New Beginnings: Industry Leaders Discuss Major Career Moves
- May 19, 2015
It’s an exciting time in New York City commercial real estate: New companies are forming, veteran firms are expanding service lines, and merger and acquisition activity is creating even larger real estate powerhouses.
It’s no secret that integrating with another firm or starting a new company has its opportunities and challenges. We convened Heritage Partners founder and CEO Toby Moskovits, Lend Lease executive general manager of New York Melissa Burch, and Cushman & Wakefield president of New York Investment Sales Paul Massey at our Real Estate Dealmakers Forum for a panel entitled “New Beginnings,” where EisnerAmper partner Lisa Knee discussed what prompted these leaders’ career changes.
Moskovits had roots in family office advisory services and got involved in real estate toward then end of 2008, when some of her firm’s private investment clients found themselves with money stuck in real estate development, much of it in North Williamsburg. Over the last couple of years, Heritage has shifted its business solely to really estate, then ultimately into development focused on residential, hospitality, and office (including the first spec office building in that part of Brooklyn since 1920).
What got Moskovits into real estate while others were running away? Many people around her had a legacy of problems, like capital shortfalls, but she had the benefit of coming in with a fresh perspective. While fundamentals were still the same, she says, there was no liquidity in the market, and the traditional 70% to 80% leverage did not exist. But having come from private equity and venture capital— where everything was built from scratch—she had no trouble looking at a blank canvas and understanding that traditional structures of financing weren’t going to work.
She says the in the first couple of deals she took over, she was working with 50% leverage, which was unheard of. Most of the developers around her “couldn’t wrap their heads around the price I was paying for my debt, but the land was so cheap that ultimately it didn’t matter…. If you trust yourself and you trust your gut, it allows you to do things that other people aren't going to do because it's against conventional wisdom.”
Burch had previously spent 12 years at Forest City Ratner, bringing life to Atlantic Yards and other projects in the company’s Brooklyn portfolio. At Lend Lease, she’s not only transitioning herself, but the company as well by building its development business both in NYC and the U.S. "I like to say my mandate at Lend Lease is really to create a start-up business that's attached to a big corporate engine," she says.
What many people don’t know about Australia-based Lend Lease is that it’s a large, global company with 16,000 employees. While recognized in the U.S. as a builder, that’s a much condensed identifier for who Lend Lease is elsewhere, she says. It actually has four business lines: development, construction, investment management, and infrastructure, with a $40 billion development pipeline and a $20 billion construction pipeline. The company recently announced its first development project in NYC; a 140-unit condo tower at Fifth and 30th in a JV with The Victor Group.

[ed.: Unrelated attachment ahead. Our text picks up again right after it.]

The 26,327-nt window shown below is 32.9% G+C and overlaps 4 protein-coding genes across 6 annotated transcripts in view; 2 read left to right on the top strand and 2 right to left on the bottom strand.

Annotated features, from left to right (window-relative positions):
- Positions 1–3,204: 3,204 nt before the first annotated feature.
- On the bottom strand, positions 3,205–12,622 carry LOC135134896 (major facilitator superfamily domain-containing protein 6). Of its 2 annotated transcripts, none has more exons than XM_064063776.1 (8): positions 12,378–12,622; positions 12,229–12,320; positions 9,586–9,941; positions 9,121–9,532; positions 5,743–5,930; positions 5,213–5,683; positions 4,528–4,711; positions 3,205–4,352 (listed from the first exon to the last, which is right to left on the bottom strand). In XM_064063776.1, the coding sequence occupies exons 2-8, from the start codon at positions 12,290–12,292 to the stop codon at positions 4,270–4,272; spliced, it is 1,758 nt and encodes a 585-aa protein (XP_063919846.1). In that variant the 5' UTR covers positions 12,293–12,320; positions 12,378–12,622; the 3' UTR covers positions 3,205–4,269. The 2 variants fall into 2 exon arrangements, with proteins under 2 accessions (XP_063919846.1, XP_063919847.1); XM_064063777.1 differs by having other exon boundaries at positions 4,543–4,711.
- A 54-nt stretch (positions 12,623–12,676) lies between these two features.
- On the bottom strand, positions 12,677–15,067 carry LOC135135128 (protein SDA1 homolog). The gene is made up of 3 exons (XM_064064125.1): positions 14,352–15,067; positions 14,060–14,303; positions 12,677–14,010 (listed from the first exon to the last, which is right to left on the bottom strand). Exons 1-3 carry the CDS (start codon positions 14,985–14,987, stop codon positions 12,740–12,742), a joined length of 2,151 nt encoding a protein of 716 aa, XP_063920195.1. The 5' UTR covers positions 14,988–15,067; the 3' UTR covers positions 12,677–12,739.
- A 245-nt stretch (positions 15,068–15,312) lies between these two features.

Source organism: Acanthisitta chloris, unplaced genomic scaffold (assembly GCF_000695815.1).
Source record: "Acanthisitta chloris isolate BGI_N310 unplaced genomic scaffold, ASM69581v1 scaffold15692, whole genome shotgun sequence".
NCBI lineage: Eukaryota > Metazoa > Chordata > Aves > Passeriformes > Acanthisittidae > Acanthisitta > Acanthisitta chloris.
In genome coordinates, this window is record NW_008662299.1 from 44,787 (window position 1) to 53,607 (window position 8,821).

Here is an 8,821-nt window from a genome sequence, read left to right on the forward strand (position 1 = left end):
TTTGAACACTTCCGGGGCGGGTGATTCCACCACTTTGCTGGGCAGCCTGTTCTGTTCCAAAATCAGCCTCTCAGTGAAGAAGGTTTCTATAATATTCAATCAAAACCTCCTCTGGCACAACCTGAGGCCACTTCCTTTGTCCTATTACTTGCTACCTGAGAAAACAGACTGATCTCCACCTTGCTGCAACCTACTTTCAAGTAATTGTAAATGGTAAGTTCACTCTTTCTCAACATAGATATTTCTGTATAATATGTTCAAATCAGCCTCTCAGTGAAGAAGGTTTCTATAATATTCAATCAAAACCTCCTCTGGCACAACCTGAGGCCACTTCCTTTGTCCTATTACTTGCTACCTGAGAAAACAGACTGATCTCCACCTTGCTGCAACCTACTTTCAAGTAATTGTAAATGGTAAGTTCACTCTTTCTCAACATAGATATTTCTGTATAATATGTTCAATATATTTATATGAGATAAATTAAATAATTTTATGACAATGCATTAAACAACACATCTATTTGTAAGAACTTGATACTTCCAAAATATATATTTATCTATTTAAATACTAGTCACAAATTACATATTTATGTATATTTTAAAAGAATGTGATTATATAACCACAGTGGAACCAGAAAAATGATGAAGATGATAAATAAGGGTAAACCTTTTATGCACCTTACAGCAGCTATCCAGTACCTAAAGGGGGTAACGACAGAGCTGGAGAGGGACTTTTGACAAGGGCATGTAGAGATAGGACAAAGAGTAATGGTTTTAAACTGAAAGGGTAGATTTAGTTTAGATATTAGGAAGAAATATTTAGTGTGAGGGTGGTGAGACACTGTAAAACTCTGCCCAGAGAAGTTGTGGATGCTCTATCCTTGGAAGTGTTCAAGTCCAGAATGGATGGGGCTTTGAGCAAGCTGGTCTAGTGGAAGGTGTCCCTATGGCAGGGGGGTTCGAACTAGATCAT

What attracted Burch overall was the opportunity to work on large, urban regeneration-style projects like Atlantic Yards, creating master-planned, multi-phased developments and developing across all asset classes. Working in a co-development relationship with Shanghai-based The Greenland Group at Atlantic Yards had opened her eyes to a whole world of real estate, “and that the universe was in fact much larger than I realized.” The challenge, she says, will be finding the sites needed for such projects.
Massey was previously CEO of Massey Knakal, a 26-year-old brokerage firm that represented owners of investment properties in sales, debt placement, and retail leasing. He and chairman Bob Knakal were unified in wanting to have a liquidity event, whether someone came in as a 49% partner or an outright 100% acquisition of the company. They went to market with the company the first week of October 2014, and Cushman & Wakefield closed on the full acquisition December 31.
The 250 employees who came from Massey Knakal and the 16,000-strong C&W are now “happily integrating away,” he says. The sale of the business was about the culture and fit, he says, and C&W definitely had a hole in the donut as far as capital markets went. There’s been a lot of cultural feedback, he says, “and what they can teach us and what we can teach them is powerful.”
The acquisition also “opened up a big world for us,” Massey says, recalling a trip he took to Shanghai with C&W investment experts two days after the deal closed—and he had never been to the East before. “The capital flows from East to West are going to be big and going to affect everyone here in a good way,” he says. Moving forward, C&W has identified 25 foundation cities globally, and a big part of its strategic plan is to grow the capital markets business in those foundation markets. “It will be really fun for us to have a hand in that,” he adds.
Massey believes this trend of mergers and consolidations will continue because, at some point, big firms can no longer move the needle through team, individual, or business line acquisitions. It’s an exciting trend that EisnerAmper continues to explore.
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